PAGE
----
Can you see why 2 by 2 could be 5? Can you predict what 2 by 10 will be?

Imagine a pyramid which is built in square layers of small cubes. If we number the cubes from the top, starting with 1, can you picture which cubes are directly below this first cube?

Hover your mouse over the counters to see which ones will be removed. Click to remover them. The winner is the last one to remove a counter. How you can make sure you win?

We start with one yellow cube and build around it to make a 3x3x3 cube with red cubes. Then we build around that red cube with blue cubes and so on. How many cubes of each colour have we used?

Can you shunt the trucks so that the Cattle truck and the Sheep truck change places and the Engine is back on the main line?

You have 4 red and 5 blue counters. How many ways can they be placed on a 3 by 3 grid so that all the rows columns and diagonals have an even number of red counters?

This article for teachers describes how modelling number properties involving multiplication using an array of objects not only allows children to represent their thinking with concrete materials,. . . .

Imagine a wheel with different markings painted on it at regular intervals. Can you predict the colour of the 18th mark? The 100th mark?

Exchange the positions of the two sets of counters in the least possible number of moves

An extension of noughts and crosses in which the grid is enlarged and the length of the winning line can to altered to 3, 4 or 5.

Can you make a 3x3 cube with these shapes made from small cubes?

Take a rectangle of paper and fold it in half, and half again, to make four smaller rectangles. How many different ways can you fold it up?

Investigate how the four L-shapes fit together to make an enlarged L-shape. You could explore this idea with other shapes too.

Swap the stars with the moons, using only knights' moves (as on a chess board). What is the smallest number of moves possible?

Cut four triangles from a square as shown in the picture. How many different shapes can you make by fitting the four triangles back together?

A tetromino is made up of four squares joined edge to edge. Can this tetromino, together with 15 copies of itself, be used to cover an eight by eight chessboard?

Design an arrangement of display boards in the school hall which fits the requirements of different people.

How can the same pieces of the tangram make this bowl before and after it was chipped? Use the interactivity to try and work out what is going on!

What is the best way to shunt these carriages so that each train can continue its journey?

Building up a simple Celtic knot. Try the interactivity or download the cards or have a go on squared paper.

In how many ways can you fit two of these yellow triangles together? Can you predict the number of ways two blue triangles can be fitted together?

10 space travellers are waiting to board their spaceships. There are two rows of seats in the waiting room. Using the rules, where are they all sitting? Can you find all the possible ways?

A dog is looking for a good place to bury his bone. Can you work out where he started and ended in each case? What possible routes could he have taken?

This 100 square jigsaw is written in code. It starts with 1 and ends with 100. Can you build it up?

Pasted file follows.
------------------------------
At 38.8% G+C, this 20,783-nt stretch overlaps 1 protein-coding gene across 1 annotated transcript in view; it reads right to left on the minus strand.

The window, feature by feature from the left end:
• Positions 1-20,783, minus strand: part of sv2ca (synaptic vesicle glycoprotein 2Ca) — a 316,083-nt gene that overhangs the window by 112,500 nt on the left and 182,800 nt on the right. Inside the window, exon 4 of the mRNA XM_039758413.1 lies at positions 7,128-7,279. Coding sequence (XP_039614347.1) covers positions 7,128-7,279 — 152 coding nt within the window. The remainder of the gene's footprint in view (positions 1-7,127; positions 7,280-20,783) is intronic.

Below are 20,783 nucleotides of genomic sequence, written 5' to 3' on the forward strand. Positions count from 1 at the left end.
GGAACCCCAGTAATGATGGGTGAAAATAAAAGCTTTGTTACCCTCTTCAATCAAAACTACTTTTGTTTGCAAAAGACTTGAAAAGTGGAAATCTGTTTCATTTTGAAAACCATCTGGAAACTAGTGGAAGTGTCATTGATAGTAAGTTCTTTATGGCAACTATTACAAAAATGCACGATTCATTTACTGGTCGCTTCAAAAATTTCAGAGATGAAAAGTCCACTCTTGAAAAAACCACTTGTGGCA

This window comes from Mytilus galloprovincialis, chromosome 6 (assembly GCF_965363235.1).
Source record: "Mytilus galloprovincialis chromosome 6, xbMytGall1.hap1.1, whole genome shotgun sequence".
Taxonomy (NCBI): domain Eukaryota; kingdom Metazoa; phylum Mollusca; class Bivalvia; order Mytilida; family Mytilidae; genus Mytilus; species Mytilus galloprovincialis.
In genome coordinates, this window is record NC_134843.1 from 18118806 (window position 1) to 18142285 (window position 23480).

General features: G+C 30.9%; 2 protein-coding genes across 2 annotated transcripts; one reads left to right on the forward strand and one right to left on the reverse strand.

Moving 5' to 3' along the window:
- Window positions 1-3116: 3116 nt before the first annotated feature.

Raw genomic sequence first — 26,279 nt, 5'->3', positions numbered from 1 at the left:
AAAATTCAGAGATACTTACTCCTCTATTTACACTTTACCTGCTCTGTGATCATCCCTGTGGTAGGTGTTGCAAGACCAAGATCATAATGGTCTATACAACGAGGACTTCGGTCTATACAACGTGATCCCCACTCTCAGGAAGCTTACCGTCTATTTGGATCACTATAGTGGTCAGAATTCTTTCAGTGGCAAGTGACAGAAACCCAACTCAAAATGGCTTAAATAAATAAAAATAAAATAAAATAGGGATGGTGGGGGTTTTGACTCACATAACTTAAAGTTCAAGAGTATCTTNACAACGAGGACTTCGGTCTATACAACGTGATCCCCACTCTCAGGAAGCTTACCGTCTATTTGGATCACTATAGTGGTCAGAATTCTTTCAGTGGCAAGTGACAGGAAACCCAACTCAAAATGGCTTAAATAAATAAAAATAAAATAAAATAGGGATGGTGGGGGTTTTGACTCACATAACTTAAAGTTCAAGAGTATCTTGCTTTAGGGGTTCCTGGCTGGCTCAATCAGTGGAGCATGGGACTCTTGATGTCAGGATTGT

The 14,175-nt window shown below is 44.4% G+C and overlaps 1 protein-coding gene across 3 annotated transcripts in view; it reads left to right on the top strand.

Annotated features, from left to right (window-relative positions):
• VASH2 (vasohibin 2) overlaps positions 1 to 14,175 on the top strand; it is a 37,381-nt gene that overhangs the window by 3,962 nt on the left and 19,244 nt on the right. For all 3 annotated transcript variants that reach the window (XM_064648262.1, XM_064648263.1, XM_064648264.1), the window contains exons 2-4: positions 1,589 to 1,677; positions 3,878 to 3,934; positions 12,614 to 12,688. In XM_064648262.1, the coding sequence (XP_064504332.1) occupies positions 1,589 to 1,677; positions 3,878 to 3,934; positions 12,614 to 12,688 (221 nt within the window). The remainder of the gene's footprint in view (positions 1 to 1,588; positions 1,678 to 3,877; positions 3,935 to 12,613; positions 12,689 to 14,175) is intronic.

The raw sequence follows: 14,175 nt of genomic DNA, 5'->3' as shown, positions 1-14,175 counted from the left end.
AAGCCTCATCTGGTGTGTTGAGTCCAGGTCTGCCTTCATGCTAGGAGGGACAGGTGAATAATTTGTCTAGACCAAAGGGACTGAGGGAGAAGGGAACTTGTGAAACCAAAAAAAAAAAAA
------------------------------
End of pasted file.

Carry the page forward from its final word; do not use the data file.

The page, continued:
A game for 2 players. Given a board of dots in a grid pattern, players take turns drawing a line by connecting 2 adjacent dots. Your goal is to complete more squares than your opponent.

In each of the pictures the invitation is for you to: Count what you see. Identify how you think the pattern would continue.

Looking at the picture of this Jomista Mat, can you decribe what you see? Why not try and make one yourself?

How can you paint the faces of these eight cubes so they can be put together to make a 2 x 2 cube that is green all over AND a 2 x 2 cube that is yellow all over?

What is the greatest number of squares you can make by overlapping three squares?

Investigate the number of paths you can take from one vertex to another in these 3D shapes. Is it possible to take an odd number and an even number of paths to the same vertex?

Here are more buildings to picture in your mind's eye. Watch out - they become quite complicated!

Can you fit the tangram pieces into the outlines of the watering can and man in a boat?

Which of these dice are right-handed and which are left-handed?

Can you find ways of joining cubes together so that 28 faces are visible?

Can you cut up a square in the way shown and make the pieces into a triangle?

A game has a special dice with a colour spot on each face. These three pictures show different views of the same dice. What colour is opposite blue?

How many different triangles can you make on a circular pegboard that has nine pegs?

Can you fit the tangram pieces into the outlines of the chairs?

How many different ways can you find of fitting five hexagons together? How will you know you have found all the ways?

Can you fit the tangram pieces into the outlines of the lobster, yacht and cyclist?

Can you fit the tangram pieces into the outline of the child walking home from school?

Can you fit the tangram pieces into the outlines of these clocks?

Can you fit the tangram pieces into the outline of this shape. How would you describe it?

Paint a stripe on a cardboard roll. Can you predict what will happen when it is rolled across a sheet of paper?

Can you fit the tangram pieces into the outline of Granma T?

Can you fit the tangram pieces into the outline of Little Ming?

How many different cuboids can you make when you use four CDs or DVDs? How about using five, then six?

A magician took a suit of thirteen cards and held them in his hand face down. Every card he revealed had the same value as the one he had just finished spelling. How did this work?